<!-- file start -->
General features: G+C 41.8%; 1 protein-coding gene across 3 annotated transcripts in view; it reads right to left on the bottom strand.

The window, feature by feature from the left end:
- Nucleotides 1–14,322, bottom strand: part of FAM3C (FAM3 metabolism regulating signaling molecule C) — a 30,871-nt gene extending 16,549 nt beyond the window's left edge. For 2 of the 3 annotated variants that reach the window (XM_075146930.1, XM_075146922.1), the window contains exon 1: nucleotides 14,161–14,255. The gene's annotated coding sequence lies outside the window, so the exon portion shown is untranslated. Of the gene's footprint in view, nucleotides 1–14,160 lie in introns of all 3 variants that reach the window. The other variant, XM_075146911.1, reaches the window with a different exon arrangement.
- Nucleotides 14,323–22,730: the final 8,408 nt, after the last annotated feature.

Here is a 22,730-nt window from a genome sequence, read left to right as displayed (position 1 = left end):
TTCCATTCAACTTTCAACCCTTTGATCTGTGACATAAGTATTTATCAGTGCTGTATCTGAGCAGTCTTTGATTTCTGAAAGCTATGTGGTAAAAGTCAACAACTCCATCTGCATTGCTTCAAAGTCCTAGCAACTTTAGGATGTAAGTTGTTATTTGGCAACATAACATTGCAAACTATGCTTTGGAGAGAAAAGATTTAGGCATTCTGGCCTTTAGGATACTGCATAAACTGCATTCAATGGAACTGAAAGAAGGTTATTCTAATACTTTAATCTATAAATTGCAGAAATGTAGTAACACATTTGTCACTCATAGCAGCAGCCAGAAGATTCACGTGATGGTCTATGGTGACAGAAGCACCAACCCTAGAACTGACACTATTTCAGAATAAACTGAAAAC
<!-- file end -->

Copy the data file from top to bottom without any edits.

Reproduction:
General features: G+C 41.8%; 1 protein-coding gene across 3 annotated transcripts in view; it reads right to left on the bottom strand.

The window, feature by feature from the left end:
- Nucleotides 1–14,322, bottom strand: part of FAM3C (FAM3 metabolism regulating signaling molecule C) — a 30,871-nt gene extending 16,549 nt beyond the window's left edge. For 2 of the 3 annotated variants that reach the window (XM_075146930.1, XM_075146922.1), the window contains exon 1: nucleotides 14,161–14,255. The gene's annotated coding sequence lies outside the window, so the exon portion shown is untranslated. Of the gene's footprint in view, nucleotides 1–14,160 lie in introns of all 3 variants that reach the window. The other variant, XM_075146911.1, reaches the window with a different exon arrangement.
- Nucleotides 14,323–22,730: the final 8,408 nt, after the last annotated feature.

Here is a 22,730-nt window from a genome sequence, read left to right as displayed (position 1 = left end):
TTCCATTCAACTTTCAACCCTTTGATCTGTGACATAAGTATTTATCAGTGCTGTATCTGAGCAGTCTTTGATTTCTGAAAGCTATGTGGTAAAAGTCAACAACTCCATCTGCATTGCTTCAAAGTCCTAGCAACTTTAGGATGTAAGTTGTTATTTGGCAACATAACATTGCAAACTATGCTTTGGAGAGAAAAGATTTAGGCATTCTGGCCTTTAGGATACTGCATAAACTGCATTCAATGGAACTGAAAGAAGGTTATTCTAATACTTTAATCTATAAATTGCAGAAATGTAGTAACACATTTGTCACTCATAGCAGCAGCCAGAAGATTCACGTGATGGTCTATGGTGACAGAAGCACCAACCCTAGAACTGACACTATTTCAGAATAAACTGAAAAC